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INDT 501- Reflection Week 7 – Shared Sticky Notes

I will get to the sticky notes topic, but before I do, I just have to take a few moments to talk about presentations. I must reflect a little bit on the Lessig Method. I watched the file of his presentation on free culture, and I was absolutely fascinated! I mean about the subject itself, not necessarily the style of presentation. I know I was supposed to be studying the style, but I couldn’t stop thinking about Free Culture. I guess that means it was a good presentation.

The information about the Lessig Method and Pecha Kucha was intriguing. I had not heard of these methods before, though I have definitely seen presentations that follow this concept. Having taken many psychology classes in my educational endeavors, I can see how these types of presentations work better for learning. I just have never really thought about it before. I am guilty of using PowerPoint, and though I rarely read my slides out loud as my presentation, I do feel the PowerPoint presentations I give are boring and not engaging, I have tried to “spice them up,” but never really had the know how to make them truly powerful. These methods have definitely gotten me to re-think my presentation style.

I think that presenting information out loud – lecture style – while pictures or key words flash on the Smart Board, is a great idea for a talk or a motivational speech, but for a lesson in a ninth grade English class, I am not so sure. I tried to think about the kinds of lessons that I use lecturing for. For example, I often lecture a bit at the beginning of a new unit, to introduce the topic; but I also lecture when I need students to learn certain grammar or writing rules. I thought about my students trying to copy down the notes, in 20 seconds or less, while I talk on and on about the rules with examples and pictures flashing behind me. I also thought about my students with disabilities and those who just need to hear and see the words in order to copy the notes. I came to the conclusion that this type of presentation would be best used for introductions to units. For example, we are about to embark on reading The Odyssey. I often start by talking about Greek Mythology. I could create a presentation where the Smart Board displays images and names of the Greek gods and goddesses while I fill in with information about who they were and why the were important. This could work to motivate and inspire, but when they are taking notes, or actively trying to learn difficult concepts … I;m not quite convinced yet.

On the other hand, I do really like making concept maps. Here is an example of one I am working on for persuasive writing.
c-map

I realize it’s a little hard to see here, but the finished product will be available in my portfolio at some point.

On to Shared Sticky notes – the intended subject. I absolutely love Wallwisher – or Padlet as it is now called. I have already started three walls! One will be for my classes to learn about the comma rules. They will post their example sentences for each of the rules that I have posted. The second I will use with The Odyssey, and I will be using it in conjunction with another teacher. Both of our classes are reading at the same time, but we rarely have the chance to bring all of our students together. The third wall i started will be for the teachers only. We will be using it to post our lesson ideas for Romeo and Juliet so that we can share lessons and even post what worked/didn’t work when we try them. I also want to try next year, to incorporate other subjects and have students from history. science, and English classes all posting on the same wall about how they are using the concepts we all teach across the curriculum. I can see this going in many different directions, and I am thrilled to have learned about it!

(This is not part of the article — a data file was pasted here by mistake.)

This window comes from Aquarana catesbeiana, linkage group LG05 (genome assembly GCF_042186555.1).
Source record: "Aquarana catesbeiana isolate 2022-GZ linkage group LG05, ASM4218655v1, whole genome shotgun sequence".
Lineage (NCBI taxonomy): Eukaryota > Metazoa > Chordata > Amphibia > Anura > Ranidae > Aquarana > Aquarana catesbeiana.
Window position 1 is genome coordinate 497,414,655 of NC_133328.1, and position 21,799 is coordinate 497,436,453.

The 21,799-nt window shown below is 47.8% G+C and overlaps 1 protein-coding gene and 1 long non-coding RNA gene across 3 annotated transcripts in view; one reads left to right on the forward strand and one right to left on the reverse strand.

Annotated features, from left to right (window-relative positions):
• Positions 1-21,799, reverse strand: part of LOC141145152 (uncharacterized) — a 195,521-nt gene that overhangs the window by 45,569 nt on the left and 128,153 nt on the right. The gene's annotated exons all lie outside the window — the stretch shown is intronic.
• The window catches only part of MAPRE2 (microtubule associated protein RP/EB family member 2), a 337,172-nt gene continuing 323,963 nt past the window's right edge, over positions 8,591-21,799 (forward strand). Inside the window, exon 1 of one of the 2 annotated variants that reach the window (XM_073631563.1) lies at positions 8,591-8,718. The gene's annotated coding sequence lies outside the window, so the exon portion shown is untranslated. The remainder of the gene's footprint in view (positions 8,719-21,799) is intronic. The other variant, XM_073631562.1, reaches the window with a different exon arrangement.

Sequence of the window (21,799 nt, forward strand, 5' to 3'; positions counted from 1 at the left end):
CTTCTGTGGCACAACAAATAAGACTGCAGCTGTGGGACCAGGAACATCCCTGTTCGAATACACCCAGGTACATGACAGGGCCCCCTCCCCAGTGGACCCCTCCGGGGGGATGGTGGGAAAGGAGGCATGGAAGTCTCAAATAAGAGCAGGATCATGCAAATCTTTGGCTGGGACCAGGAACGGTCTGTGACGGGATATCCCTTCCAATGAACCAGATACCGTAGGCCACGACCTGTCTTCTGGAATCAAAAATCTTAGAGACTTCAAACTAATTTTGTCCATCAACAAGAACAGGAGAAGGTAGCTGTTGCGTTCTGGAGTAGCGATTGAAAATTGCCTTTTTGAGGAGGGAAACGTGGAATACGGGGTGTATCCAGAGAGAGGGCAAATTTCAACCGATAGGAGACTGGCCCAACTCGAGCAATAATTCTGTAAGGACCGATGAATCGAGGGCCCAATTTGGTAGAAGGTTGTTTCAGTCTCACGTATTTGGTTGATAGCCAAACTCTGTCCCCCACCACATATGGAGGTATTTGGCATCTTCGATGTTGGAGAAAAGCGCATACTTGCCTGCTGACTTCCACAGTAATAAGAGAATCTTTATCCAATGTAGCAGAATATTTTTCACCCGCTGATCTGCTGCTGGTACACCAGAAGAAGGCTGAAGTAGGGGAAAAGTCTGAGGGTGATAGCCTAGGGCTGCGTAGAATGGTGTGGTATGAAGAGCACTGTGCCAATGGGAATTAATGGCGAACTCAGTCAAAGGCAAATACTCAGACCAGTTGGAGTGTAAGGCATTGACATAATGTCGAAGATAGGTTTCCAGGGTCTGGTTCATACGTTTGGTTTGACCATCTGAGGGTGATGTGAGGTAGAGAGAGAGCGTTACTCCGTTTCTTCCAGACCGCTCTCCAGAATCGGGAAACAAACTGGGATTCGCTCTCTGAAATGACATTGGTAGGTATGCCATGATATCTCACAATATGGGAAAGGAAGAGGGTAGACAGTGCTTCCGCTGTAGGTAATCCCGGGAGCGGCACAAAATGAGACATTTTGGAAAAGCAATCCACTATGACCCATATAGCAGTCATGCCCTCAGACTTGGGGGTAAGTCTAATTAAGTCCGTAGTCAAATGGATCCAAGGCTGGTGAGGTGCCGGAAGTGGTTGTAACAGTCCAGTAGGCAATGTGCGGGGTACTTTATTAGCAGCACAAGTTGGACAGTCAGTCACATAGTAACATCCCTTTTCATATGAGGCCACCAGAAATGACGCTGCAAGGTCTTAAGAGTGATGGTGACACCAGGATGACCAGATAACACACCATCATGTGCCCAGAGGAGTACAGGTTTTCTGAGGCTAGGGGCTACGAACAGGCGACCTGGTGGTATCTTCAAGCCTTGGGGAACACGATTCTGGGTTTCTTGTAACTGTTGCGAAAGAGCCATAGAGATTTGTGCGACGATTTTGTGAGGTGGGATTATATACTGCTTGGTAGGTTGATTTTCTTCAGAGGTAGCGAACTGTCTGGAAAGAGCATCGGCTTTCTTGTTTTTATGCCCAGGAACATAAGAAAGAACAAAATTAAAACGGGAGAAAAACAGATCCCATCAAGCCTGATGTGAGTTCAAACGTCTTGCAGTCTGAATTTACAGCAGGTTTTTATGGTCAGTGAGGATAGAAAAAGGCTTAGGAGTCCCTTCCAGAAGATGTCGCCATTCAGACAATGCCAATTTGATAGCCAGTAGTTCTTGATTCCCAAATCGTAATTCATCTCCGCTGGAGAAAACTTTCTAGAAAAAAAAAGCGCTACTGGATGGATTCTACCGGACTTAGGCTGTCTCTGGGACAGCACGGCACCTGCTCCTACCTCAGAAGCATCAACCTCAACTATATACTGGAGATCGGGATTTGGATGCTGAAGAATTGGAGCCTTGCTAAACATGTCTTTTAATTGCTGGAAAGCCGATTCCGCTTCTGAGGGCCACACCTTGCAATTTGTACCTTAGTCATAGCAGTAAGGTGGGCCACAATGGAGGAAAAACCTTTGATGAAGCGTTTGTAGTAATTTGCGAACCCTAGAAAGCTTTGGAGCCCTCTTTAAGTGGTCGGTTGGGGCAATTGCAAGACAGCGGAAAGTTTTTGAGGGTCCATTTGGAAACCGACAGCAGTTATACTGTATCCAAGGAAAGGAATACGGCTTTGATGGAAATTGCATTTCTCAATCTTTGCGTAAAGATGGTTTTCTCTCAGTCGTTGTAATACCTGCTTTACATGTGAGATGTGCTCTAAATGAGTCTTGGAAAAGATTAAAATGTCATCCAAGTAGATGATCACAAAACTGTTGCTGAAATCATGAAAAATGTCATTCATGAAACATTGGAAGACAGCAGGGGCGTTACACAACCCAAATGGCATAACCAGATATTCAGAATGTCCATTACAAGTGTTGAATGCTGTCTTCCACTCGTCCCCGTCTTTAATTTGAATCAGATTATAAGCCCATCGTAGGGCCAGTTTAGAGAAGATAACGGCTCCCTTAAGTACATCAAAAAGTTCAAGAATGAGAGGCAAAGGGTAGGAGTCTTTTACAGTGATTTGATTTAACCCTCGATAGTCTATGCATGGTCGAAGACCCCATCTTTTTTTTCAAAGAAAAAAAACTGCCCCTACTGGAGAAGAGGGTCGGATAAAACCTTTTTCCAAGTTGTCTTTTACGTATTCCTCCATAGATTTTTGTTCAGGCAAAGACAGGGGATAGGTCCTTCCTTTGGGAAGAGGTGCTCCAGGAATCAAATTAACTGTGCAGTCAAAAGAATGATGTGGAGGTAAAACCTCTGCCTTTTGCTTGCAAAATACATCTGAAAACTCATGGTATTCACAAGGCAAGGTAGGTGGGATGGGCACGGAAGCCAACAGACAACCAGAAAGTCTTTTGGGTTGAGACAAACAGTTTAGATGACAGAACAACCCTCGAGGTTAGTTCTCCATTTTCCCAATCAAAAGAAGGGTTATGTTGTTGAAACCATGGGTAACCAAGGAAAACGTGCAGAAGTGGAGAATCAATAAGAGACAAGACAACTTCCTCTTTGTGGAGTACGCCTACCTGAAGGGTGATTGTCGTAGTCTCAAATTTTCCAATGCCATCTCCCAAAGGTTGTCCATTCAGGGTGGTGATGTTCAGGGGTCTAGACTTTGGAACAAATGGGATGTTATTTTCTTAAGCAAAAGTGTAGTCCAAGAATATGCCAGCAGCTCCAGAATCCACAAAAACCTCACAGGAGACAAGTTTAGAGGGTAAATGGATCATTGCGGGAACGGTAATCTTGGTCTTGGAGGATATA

References:

www.padlet.com

~ by bwebber on .

INDT 501

4 Responses to “INDT 501- Reflection Week 7 – Shared Sticky Notes”

  1. I agree that PadLet is awesome! I cannot wait until I start teaching and create a plethora of these boards! Do you think your students will enjoy contributing to your walls?

  2. Hi Barbara – I love that you took time to write about our other assignments for this week. Your bubble map is really looking great! I also looked through your sticky note board and you found some great ways to incorporate them into your class. I found it interesting to see how this tool could be used in so many different subjects. Also – i love that you took time to make each board have an appropriate them to the topic. I’m sure your students will have a great response to this!

    thanks! Casey

  3. I think they will. We have testing going on this month, so the computers are tied up. I am hoping to try Padlet out right after the testing ends. Thanks!

  4. Wow, I need to see you for a few pointers on creating concept maps! That’s a skill I really struggle with, and yours is great! I really loved your creative ideas for Padlet, especially using it as a space for just teachers to collaborate (I would’ve never thought of that!). Teachers are so busy and running on their own schedules that they often don’t get the time to collaborate in-person with their co-workers, but it is so valuable to do so. Of course, we all have plenty of time in front of our computer screens, so I think that’s a great way for teachers to “meet” and contribute ideas.

    Nice post!